This must be the case because the bonded state complex, X-Y, will always have a lower energy than the free species X + Y, or the bonded state would not form. The law of conservation of energy tells us that this bonding energy must be released in some way, usually as heat.

But, X + Y involves two species, while X-Y involves only one. The result is that X + Y has more entropy – in other words the system is more dispersed – than the complexed form, X-Y.

The Gibbs free energy relationship, ΔG = ΔHT DS, for this system tells us that complexation vs. decomplexation is a subtle balance between two components:

  • Enthalpy, or heat of formation.
  • Entropy, the tendency of the system to disperse.
  • The crucial point is that the entropy component is multiplied by the thermodynamic temperature, so as the temperature increases the entropy component becomes more important and fragmentation dominates. Conversely, at low temperatures complexation dominates.

However, there is a third factor which is not explicitly dealt with by the Gibbs equation: activation energy. At room temperature, X and Y may coexist together indefinitely, while at 120°C the reaction to X-Y may proceed.

So, the X + Y → X-Y reaction may require moderate heating to overcome the activation energy of the reaction, but if the X–Y complex is heated too strongly it will invariably fragment to X + Y.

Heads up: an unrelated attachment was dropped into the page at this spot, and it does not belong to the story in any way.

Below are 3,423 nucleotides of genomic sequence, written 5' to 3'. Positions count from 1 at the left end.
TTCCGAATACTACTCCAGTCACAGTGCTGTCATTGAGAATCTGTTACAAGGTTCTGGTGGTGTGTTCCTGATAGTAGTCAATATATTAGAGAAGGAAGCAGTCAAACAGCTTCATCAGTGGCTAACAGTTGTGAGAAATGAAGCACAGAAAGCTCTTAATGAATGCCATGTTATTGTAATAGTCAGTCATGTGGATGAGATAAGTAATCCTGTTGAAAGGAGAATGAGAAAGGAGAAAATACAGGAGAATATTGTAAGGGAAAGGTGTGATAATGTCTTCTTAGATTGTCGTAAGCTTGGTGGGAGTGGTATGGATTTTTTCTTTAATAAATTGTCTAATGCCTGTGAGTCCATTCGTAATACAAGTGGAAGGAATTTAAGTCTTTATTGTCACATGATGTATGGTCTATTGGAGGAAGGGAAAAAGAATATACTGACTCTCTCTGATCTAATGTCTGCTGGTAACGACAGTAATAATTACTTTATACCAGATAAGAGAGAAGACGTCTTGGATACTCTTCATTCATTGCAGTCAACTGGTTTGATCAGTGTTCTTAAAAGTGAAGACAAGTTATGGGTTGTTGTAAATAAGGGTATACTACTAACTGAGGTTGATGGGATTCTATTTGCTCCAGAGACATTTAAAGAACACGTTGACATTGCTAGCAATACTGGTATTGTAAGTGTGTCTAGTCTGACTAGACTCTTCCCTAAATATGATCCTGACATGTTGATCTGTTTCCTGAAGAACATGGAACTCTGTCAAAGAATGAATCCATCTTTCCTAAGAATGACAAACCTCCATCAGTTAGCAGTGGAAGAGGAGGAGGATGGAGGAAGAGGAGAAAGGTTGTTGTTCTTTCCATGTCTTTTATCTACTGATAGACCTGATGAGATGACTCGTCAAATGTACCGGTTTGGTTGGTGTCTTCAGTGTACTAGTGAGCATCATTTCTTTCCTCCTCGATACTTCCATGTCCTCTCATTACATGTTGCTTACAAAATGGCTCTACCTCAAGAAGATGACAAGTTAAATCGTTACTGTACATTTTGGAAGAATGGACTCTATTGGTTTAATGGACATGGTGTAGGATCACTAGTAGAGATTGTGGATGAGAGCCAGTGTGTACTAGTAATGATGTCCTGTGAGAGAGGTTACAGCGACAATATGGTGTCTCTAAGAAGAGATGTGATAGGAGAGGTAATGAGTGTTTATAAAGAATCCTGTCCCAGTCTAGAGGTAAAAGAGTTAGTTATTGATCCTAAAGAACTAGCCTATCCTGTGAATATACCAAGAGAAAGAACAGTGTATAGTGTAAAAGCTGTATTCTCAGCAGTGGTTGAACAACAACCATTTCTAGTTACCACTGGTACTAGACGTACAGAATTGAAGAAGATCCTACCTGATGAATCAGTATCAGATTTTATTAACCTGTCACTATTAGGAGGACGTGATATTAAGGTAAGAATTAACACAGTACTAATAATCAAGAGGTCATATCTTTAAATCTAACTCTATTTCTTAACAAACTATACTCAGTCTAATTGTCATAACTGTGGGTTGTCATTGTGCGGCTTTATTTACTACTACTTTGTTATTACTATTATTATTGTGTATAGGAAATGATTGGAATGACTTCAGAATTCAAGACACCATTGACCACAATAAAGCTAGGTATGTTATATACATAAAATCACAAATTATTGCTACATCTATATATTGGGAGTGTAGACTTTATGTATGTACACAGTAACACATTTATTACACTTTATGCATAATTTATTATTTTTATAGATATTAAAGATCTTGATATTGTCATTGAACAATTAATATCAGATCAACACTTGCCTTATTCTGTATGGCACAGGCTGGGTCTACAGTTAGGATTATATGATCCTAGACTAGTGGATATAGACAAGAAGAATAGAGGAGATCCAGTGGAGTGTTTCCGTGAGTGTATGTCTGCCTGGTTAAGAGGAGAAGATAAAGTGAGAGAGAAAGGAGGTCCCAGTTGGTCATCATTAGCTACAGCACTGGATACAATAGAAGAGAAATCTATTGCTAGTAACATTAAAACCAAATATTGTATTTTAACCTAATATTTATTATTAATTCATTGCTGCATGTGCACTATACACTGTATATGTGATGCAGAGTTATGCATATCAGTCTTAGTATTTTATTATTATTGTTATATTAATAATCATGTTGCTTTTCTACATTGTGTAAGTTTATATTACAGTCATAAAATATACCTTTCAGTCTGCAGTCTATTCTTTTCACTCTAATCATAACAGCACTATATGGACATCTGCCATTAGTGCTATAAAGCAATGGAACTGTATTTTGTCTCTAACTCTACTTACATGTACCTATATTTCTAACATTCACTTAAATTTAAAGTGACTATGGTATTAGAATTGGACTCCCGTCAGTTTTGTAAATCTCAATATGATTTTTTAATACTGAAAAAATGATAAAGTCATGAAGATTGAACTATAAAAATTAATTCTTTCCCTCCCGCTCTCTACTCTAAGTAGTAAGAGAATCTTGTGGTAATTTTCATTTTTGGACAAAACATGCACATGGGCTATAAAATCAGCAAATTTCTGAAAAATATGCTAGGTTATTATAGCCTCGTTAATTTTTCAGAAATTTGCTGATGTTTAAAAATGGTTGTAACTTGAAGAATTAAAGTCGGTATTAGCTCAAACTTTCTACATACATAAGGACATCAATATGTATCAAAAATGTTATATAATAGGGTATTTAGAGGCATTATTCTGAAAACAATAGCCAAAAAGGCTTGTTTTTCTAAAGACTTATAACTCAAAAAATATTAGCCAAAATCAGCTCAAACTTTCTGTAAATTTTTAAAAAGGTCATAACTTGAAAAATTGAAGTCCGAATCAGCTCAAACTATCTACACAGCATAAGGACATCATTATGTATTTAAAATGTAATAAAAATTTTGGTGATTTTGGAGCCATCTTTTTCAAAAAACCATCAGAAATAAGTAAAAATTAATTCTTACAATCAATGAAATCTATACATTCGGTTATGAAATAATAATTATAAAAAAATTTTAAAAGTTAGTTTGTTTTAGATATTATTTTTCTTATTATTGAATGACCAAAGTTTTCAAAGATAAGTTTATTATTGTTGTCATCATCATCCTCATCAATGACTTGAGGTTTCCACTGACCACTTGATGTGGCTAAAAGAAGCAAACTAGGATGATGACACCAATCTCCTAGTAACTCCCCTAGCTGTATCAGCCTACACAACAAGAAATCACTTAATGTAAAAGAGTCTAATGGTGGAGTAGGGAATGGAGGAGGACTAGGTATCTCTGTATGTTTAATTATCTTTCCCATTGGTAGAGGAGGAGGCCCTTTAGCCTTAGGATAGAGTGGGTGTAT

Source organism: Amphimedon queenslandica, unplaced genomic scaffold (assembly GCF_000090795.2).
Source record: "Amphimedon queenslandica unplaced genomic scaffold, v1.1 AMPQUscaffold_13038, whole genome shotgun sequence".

The enthalpy (heat of reaction) of the X + Y → X-Y reaction must be removed in some way, or X-Y will fragment back to X + Y. This is not a problem in the liquid phase where the heat or formation can be conducted away by the solvent, but this is not the case in the gas phase the newly formed X–Y, or rather [X-Y]*, will be so vibrationally excited, or "hot", that it will fragment. The newly formed [X-Y]* must transfer this excess energy away to another species or the walls of the vessel. For this reason gas phase complexation reactions are often shown with a third species, m:

X + Y + m → X–Y + m*

In the reaction, m is heated to the species m* which carries away the excess kinetic and thermal energy, here. Although often shown as a three-centre process, the reaction is more likely to be stepwise, it all depends of the timing: